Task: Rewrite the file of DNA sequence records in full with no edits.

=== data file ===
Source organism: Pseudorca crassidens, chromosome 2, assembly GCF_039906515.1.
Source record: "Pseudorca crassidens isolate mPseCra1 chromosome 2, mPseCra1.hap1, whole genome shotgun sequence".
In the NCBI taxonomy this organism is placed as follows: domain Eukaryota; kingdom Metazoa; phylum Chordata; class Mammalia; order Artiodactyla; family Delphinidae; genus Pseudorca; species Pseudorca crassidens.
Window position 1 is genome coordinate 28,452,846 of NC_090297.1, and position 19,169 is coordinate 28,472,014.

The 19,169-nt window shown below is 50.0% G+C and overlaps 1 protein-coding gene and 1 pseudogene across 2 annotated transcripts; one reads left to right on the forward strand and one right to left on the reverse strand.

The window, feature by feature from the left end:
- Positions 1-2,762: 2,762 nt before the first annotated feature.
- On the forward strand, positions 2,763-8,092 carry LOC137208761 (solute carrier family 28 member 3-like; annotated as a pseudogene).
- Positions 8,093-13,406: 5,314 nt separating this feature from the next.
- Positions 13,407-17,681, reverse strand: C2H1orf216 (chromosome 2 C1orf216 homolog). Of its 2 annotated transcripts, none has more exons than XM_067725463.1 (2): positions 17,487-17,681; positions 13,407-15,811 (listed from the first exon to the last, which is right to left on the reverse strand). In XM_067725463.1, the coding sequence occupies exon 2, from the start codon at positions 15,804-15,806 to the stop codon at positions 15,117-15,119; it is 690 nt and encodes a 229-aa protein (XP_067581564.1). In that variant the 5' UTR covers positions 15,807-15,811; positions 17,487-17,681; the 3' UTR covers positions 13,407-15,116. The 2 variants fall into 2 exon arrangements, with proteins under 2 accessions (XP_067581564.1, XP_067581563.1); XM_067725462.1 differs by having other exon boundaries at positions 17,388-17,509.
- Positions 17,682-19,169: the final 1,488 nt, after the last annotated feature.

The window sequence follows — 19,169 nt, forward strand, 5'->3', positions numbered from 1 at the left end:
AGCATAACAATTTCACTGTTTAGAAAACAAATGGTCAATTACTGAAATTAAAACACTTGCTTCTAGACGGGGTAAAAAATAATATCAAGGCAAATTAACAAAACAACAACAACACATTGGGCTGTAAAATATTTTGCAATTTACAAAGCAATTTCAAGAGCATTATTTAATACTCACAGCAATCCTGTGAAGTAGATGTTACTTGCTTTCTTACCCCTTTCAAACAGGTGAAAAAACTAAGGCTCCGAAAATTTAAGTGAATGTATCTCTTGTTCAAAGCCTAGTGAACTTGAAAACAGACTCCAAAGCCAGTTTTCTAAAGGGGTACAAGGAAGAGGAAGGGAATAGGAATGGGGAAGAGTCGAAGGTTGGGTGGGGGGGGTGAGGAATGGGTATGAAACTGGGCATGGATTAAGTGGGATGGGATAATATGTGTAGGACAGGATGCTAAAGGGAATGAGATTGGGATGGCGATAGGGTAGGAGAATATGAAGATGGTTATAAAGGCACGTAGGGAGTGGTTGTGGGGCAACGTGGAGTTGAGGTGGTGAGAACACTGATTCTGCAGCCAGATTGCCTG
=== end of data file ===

Source organism: Pseudorca crassidens, chromosome 2, assembly GCF_039906515.1.
Source record: "Pseudorca crassidens isolate mPseCra1 chromosome 2, mPseCra1.hap1, whole genome shotgun sequence".
In the NCBI taxonomy this organism is placed as follows: domain Eukaryota; kingdom Metazoa; phylum Chordata; class Mammalia; order Artiodactyla; family Delphinidae; genus Pseudorca; species Pseudorca crassidens.
Window position 1 is genome coordinate 28,452,846 of NC_090297.1, and position 19,169 is coordinate 28,472,014.

The 19,169-nt window shown below is 50.0% G+C and overlaps 1 protein-coding gene and 1 pseudogene across 2 annotated transcripts; one reads left to right on the forward strand and one right to left on the reverse strand.

The window, feature by feature from the left end:
- Positions 1-2,762: 2,762 nt before the first annotated feature.
- On the forward strand, positions 2,763-8,092 carry LOC137208761 (solute carrier family 28 member 3-like; annotated as a pseudogene).
- Positions 8,093-13,406: 5,314 nt separating this feature from the next.
- Positions 13,407-17,681, reverse strand: C2H1orf216 (chromosome 2 C1orf216 homolog). Of its 2 annotated transcripts, none has more exons than XM_067725463.1 (2): positions 17,487-17,681; positions 13,407-15,811 (listed from the first exon to the last, which is right to left on the reverse strand). In XM_067725463.1, the coding sequence occupies exon 2, from the start codon at positions 15,804-15,806 to the stop codon at positions 15,117-15,119; it is 690 nt and encodes a 229-aa protein (XP_067581564.1). In that variant the 5' UTR covers positions 15,807-15,811; positions 17,487-17,681; the 3' UTR covers positions 13,407-15,116. The 2 variants fall into 2 exon arrangements, with proteins under 2 accessions (XP_067581564.1, XP_067581563.1); XM_067725462.1 differs by having other exon boundaries at positions 17,388-17,509.
- Positions 17,682-19,169: the final 1,488 nt, after the last annotated feature.

The window sequence follows — 19,169 nt, forward strand, 5'->3', positions numbered from 1 at the left end:
AGCATAACAATTTCACTGTTTAGAAAACAAATGGTCAATTACTGAAATTAAAACACTTGCTTCTAGACGGGGTAAAAAATAATATCAAGGCAAATTAACAAAACAACAACAACACATTGGGCTGTAAAATATTTTGCAATTTACAAAGCAATTTCAAGAGCATTATTTAATACTCACAGCAATCCTGTGAAGTAGATGTTACTTGCTTTCTTACCCCTTTCAAACAGGTGAAAAAACTAAGGCTCCGAAAATTTAAGTGAATGTATCTCTTGTTCAAAGCCTAGTGAACTTGAAAACAGACTCCAAAGCCAGTTTTCTAAAGGGGTACAAGGAAGAGGAAGGGAATAGGAATGGGGAAGAGTCGAAGGTTGGGTGGGGGGGGTGAGGAATGGGTATGAAACTGGGCATGGATTAAGTGGGATGGGATAATATGTGTAGGACAGGATGCTAAAGGGAATGAGATTGGGATGGCGATAGGGTAGGAGAATATGAAGATGGTTATAAAGGCACGTAGGGAGTGGTTGTGGGGCAACGTGGAGTTGAGGTGGTGAGAACACTGATTCTGCAGCCAGATTGCCTG